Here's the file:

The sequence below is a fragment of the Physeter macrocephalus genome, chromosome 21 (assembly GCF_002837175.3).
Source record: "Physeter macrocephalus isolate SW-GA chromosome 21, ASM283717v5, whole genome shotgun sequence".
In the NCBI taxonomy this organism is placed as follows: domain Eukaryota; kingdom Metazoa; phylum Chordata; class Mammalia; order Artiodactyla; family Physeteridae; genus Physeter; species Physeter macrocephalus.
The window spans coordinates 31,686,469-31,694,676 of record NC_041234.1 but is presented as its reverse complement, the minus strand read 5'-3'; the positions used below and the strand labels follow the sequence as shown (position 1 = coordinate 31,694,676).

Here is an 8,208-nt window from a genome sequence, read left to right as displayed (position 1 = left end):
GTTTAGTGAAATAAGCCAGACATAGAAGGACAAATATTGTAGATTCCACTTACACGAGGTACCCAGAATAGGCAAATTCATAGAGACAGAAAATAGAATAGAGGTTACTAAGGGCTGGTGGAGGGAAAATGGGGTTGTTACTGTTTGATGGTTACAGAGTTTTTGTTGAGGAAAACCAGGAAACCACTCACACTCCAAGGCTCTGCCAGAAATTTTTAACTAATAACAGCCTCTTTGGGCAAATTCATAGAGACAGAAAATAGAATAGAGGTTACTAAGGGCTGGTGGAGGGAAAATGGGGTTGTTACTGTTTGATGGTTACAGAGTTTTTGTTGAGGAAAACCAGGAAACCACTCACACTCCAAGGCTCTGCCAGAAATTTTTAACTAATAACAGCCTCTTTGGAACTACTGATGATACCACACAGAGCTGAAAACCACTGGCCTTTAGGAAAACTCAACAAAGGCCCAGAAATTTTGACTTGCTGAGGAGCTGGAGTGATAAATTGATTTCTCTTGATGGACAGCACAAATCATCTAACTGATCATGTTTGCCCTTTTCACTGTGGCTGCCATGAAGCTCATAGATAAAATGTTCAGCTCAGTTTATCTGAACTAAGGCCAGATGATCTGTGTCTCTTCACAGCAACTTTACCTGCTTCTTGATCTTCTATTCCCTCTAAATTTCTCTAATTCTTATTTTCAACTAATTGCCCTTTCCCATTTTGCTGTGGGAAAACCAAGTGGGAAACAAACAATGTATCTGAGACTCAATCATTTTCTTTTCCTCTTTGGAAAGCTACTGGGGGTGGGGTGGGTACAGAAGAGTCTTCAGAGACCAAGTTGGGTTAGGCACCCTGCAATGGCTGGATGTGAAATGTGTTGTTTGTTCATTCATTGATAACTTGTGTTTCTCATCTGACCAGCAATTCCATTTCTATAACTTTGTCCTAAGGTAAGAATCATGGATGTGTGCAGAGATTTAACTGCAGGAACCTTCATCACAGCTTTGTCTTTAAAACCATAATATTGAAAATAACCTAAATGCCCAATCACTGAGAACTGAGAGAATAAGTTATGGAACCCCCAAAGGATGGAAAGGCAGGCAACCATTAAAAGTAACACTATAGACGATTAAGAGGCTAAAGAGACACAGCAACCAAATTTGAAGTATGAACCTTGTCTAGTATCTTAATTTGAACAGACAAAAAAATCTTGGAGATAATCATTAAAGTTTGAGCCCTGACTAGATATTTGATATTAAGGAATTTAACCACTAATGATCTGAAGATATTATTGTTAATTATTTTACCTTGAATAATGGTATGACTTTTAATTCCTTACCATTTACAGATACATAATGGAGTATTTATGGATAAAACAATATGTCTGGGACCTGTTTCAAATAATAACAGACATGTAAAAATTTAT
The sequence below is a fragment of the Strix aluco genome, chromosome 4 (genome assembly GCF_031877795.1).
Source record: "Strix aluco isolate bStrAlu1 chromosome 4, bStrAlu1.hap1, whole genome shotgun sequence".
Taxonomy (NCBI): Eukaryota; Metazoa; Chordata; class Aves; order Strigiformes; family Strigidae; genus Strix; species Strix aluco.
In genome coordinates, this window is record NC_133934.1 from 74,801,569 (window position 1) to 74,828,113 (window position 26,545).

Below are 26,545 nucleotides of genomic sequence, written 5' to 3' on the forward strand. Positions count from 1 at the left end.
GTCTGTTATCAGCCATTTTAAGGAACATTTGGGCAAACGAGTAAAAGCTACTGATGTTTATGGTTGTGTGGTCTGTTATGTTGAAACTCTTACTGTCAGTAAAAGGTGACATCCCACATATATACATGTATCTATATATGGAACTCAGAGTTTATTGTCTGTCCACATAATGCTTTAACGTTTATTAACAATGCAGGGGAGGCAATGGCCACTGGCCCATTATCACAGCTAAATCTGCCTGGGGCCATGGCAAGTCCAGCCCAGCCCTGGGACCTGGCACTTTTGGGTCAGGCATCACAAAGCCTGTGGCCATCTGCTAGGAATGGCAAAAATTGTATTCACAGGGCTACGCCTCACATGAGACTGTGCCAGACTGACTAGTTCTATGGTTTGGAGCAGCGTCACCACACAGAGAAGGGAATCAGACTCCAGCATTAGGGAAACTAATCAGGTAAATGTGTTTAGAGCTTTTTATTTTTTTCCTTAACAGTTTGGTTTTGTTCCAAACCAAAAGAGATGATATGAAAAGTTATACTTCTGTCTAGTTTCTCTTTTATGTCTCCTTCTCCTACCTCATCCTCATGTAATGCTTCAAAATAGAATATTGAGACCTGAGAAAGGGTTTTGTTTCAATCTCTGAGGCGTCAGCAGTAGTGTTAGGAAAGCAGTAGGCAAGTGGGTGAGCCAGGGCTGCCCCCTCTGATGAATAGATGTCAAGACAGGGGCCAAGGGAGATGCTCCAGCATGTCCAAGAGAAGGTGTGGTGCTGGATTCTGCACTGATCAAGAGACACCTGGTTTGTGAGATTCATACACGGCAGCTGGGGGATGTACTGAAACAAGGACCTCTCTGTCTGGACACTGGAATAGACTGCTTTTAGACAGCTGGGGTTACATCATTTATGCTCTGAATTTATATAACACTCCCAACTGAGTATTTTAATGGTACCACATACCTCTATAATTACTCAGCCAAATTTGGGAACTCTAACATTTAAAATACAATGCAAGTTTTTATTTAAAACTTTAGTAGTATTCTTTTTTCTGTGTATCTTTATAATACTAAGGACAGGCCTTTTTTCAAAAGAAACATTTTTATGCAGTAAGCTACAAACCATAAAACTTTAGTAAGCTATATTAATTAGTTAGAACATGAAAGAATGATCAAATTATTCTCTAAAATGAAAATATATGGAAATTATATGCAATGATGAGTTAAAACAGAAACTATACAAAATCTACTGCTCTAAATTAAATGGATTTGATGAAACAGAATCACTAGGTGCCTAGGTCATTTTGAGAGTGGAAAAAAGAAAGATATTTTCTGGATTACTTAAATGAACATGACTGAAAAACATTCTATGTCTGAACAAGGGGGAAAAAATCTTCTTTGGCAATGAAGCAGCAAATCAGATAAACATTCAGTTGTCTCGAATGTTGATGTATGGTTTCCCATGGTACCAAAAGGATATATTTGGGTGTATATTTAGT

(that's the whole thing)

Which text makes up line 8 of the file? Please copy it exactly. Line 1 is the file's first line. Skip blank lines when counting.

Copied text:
Source record: "Strix aluco isolate bStrAlu1 chromosome 4, bStrAlu1.hap1, whole genome shotgun sequence".